If you haven't done so already, start building a relationship with the admissions reps from your top colleges. Send them an email or give them a call and state how interested you are in their school. Ask what you can do to maximize your chances of being admitted and whether there are tours or campus events that you can attend. Seriously: I've been told by many college admissions reps that they are more willing to go to bat for students who have communicated with them consistently, attended multiple events, and showed serious interest in their schools. This is especially true if your grades or test scores are on the border. In short, the commitment you show can make a real difference to some reps.
2. Request 3 letters of recommendation from diverse sources now.
Most students wait until the fall to request letters from their recommenders, which is when EVERYONE else is asking for letters. When your teachers and counselors are getting requests from 20 students at one time, they have less time to dedicate to each letter, and it takes them much longer to get around to writing yours. Trust me: I've been there. Cut the lines and ask for your letters NOW while your teachers are still happy and available. Some scholarships require 3 letters of recommendation, so I recommend you get 3 letters from different sources: a teacher, employer, community member that you volunteered with, etc.
3. Look up the early decision deadlines for your colleges and apply early.
I've been told by college admissions reps many times before: applying to colleges early often gives you an upper edge. For one thing, you're competing against fewer people, so admissions reps have more time to dedicate to reviewing you individually. For another, if you need to retake the ACT or SAT or raise your grades, you admissions rep can tell you early in the fall so there's still time to correct course and be admitted. Finally, those who apply early typically qualify for more financial aid! For most colleges, "early" means applying before November 1, but schools vary, so look at the early decision deadlines now for your colleges of choice, write them down, and apply early!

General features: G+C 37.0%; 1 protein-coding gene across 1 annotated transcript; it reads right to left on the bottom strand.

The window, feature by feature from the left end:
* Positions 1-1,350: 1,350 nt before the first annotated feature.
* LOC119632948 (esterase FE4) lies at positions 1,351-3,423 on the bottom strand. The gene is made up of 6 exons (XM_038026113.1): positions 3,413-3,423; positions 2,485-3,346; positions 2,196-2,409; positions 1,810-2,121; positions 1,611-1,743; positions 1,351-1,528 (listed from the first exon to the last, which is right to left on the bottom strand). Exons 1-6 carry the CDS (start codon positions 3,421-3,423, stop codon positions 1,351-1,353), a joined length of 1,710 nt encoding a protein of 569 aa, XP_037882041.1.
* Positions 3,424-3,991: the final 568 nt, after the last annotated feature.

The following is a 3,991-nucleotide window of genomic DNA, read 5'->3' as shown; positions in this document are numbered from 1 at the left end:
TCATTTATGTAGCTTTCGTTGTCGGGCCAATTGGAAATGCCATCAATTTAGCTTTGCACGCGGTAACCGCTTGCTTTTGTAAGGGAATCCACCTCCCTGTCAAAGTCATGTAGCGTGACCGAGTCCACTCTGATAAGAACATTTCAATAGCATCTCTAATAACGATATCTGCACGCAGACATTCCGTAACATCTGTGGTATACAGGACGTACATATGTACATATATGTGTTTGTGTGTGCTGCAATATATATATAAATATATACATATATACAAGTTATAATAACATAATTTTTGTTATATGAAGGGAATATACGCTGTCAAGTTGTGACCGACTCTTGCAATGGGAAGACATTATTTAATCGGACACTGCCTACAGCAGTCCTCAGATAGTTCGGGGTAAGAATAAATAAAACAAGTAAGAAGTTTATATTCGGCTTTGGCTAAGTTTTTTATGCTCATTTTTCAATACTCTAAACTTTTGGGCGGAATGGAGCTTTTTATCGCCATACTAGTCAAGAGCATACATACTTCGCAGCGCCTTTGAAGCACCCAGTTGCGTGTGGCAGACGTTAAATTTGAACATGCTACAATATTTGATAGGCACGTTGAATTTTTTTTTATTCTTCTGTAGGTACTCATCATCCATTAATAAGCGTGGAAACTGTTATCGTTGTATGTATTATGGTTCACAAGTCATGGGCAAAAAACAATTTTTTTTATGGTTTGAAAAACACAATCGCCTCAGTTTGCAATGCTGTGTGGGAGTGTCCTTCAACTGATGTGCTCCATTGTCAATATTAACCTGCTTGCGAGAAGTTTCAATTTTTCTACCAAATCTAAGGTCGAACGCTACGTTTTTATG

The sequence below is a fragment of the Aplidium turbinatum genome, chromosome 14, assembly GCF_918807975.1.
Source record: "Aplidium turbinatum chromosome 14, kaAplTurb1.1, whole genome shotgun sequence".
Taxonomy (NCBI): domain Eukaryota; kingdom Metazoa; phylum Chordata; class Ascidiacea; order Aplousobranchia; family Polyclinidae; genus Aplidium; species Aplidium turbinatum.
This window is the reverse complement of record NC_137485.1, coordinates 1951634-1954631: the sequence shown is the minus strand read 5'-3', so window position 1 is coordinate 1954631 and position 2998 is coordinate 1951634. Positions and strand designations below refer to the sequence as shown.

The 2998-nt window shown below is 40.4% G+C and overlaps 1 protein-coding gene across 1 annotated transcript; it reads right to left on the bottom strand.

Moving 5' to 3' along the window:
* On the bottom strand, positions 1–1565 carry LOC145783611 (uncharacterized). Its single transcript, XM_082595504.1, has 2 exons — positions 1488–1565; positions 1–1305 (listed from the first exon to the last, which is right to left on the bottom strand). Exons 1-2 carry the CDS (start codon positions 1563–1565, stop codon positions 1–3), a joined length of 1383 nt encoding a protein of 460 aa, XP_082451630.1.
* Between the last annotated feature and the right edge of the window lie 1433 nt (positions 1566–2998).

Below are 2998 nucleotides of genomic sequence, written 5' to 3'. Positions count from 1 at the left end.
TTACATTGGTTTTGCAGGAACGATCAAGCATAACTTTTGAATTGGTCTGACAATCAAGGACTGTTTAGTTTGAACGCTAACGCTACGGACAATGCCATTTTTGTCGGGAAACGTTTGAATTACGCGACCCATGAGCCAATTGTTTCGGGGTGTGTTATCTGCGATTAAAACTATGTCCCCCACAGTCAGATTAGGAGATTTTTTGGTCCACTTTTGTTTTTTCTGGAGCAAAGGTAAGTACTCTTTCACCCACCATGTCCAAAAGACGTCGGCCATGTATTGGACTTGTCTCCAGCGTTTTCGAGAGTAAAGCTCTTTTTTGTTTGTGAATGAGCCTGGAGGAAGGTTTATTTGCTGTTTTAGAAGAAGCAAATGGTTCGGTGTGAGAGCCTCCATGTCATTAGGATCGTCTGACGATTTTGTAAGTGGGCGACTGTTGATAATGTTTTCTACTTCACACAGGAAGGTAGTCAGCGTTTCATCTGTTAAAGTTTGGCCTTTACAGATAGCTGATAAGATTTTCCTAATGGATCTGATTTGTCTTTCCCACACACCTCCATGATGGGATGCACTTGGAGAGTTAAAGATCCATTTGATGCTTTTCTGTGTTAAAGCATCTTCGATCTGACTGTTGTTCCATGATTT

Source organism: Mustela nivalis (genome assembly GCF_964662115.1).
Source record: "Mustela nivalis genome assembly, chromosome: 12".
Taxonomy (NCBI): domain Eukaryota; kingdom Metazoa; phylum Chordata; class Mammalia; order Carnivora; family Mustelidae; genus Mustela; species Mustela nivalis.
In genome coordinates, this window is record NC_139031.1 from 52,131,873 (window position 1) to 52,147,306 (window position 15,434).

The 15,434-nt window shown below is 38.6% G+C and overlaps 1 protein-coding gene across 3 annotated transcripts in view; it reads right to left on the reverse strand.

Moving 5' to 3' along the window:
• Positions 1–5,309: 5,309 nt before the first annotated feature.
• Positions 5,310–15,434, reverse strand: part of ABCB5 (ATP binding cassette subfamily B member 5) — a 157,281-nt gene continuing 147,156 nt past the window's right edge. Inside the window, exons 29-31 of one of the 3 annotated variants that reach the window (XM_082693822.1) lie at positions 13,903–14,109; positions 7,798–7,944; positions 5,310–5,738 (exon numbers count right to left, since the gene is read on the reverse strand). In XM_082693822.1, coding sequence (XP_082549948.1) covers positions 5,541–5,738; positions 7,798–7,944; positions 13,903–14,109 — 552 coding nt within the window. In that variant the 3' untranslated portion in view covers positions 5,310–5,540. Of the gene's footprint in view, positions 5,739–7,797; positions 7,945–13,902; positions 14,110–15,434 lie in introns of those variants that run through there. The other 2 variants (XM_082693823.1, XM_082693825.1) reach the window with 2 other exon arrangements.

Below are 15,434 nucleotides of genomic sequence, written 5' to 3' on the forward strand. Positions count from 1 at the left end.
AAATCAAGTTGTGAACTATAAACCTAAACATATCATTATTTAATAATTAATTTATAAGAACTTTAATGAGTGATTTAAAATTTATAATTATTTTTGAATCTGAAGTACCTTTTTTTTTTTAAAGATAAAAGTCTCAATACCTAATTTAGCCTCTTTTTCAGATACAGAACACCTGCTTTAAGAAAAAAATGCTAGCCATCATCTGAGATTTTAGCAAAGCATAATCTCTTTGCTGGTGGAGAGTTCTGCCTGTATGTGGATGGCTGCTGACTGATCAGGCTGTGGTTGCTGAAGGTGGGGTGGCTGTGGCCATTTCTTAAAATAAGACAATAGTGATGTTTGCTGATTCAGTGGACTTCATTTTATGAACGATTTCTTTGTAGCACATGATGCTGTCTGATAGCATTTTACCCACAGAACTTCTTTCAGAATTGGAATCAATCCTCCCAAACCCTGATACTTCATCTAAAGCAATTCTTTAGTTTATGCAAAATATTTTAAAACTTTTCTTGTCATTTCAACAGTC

4. Start preparing a personal statement and your essays now so you can get them proofread by peers and teachers.
Your personal statement can make a real difference if you are on the border or if you are applying to small liberal arts college. Start writing your essays now so you can get them proofread by people you trust and revise them. For scholarship applications, it helps to have one really solid personal statement that you tweak for each application.
5. Participate in a meaningful service, internship, or leadership experience that will challenge you (and make for good college essay material).
Many college or scholarship essays require you to reflect on challenges, meaningful experiences, or leadership or service projects that have impacted you. If you haven't participate in something like that yet, now is the time! Take advantage of the summer to get involved in a project that will push you, help you learn, and make for great college and scholarship essay material in the fall. It's far better to have one sustained and meaningful experience than participate in 10 different events or activities that require little commitment or are short-lived.